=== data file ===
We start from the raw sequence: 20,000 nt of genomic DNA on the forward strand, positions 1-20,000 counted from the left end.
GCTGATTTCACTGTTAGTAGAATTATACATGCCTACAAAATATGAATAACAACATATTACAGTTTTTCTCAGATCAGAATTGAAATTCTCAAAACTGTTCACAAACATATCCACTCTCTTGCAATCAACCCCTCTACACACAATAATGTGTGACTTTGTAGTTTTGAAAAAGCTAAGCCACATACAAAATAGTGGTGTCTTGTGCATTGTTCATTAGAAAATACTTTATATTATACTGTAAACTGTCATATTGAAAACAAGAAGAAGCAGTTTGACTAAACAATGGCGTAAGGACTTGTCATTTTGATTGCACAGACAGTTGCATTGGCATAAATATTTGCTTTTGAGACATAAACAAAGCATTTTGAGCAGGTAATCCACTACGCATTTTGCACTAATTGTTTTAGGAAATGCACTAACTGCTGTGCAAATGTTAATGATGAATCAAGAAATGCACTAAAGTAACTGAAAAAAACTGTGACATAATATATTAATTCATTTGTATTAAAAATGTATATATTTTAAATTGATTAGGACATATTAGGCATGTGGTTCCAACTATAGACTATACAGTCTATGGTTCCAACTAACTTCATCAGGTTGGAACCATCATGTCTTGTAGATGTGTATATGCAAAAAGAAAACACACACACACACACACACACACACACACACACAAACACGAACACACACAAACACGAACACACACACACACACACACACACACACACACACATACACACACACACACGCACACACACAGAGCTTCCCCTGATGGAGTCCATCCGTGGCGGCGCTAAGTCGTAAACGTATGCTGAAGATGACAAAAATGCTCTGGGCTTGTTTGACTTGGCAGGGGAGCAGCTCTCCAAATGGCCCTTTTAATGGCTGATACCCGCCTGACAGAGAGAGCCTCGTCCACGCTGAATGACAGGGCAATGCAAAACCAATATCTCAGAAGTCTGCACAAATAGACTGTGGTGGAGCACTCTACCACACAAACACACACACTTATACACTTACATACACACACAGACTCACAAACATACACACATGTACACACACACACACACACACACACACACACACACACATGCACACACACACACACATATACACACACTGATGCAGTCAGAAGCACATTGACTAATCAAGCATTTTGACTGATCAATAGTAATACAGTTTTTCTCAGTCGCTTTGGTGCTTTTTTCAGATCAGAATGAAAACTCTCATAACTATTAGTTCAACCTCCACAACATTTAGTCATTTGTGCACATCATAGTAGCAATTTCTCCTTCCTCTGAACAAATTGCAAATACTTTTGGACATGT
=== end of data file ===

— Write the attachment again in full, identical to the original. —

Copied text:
We start from the raw sequence: 20,000 nt of genomic DNA on the forward strand, positions 1-20,000 counted from the left end.
GCTGATTTCACTGTTAGTAGAATTATACATGCCTACAAAATATGAATAACAACATATTACAGTTTTTCTCAGATCAGAATTGAAATTCTCAAAACTGTTCACAAACATATCCACTCTCTTGCAATCAACCCCTCTACACACAATAATGTGTGACTTTGTAGTTTTGAAAAAGCTAAGCCACATACAAAATAGTGGTGTCTTGTGCATTGTTCATTAGAAAATACTTTATATTATACTGTAAACTGTCATATTGAAAACAAGAAGAAGCAGTTTGACTAAACAATGGCGTAAGGACTTGTCATTTTGATTGCACAGACAGTTGCATTGGCATAAATATTTGCTTTTGAGACATAAACAAAGCATTTTGAGCAGGTAATCCACTACGCATTTTGCACTAATTGTTTTAGGAAATGCACTAACTGCTGTGCAAATGTTAATGATGAATCAAGAAATGCACTAAAGTAACTGAAAAAAACTGTGACATAATATATTAATTCATTTGTATTAAAAATGTATATATTTTAAATTGATTAGGACATATTAGGCATGTGGTTCCAACTATAGACTATACAGTCTATGGTTCCAACTAACTTCATCAGGTTGGAACCATCATGTCTTGTAGATGTGTATATGCAAAAAGAAAACACACACACACACACACACACACACACACACACAAACACGAACACACACAAACACGAACACACACACACACACACACACACACACACACACATACACACACACACACGCACACACACAGAGCTTCCCCTGATGGAGTCCATCCGTGGCGGCGCTAAGTCGTAAACGTATGCTGAAGATGACAAAAATGCTCTGGGCTTGTTTGACTTGGCAGGGGAGCAGCTCTCCAAATGGCCCTTTTAATGGCTGATACCCGCCTGACAGAGAGAGCCTCGTCCACGCTGAATGACAGGGCAATGCAAAACCAATATCTCAGAAGTCTGCACAAATAGACTGTGGTGGAGCACTCTACCACACAAACACACACACTTATACACTTACATACACACACAGACTCACAAACATACACACATGTACACACACACACACACACACACACACACACACACACATGCACACACACACACACATATACACACACTGATGCAGTCAGAAGCACATTGACTAATCAAGCATTTTGACTGATCAATAGTAATACAGTTTTTCTCAGTCGCTTTGGTGCTTTTTTCAGATCAGAATGAAAACTCTCATAACTATTAGTTCAACCTCCACAACATTTAGTCATTTGTGCACATCATAGTAGCAATTTCTCCTTCCTCTGAACAAATTGCAAATACTTTTGGACATGT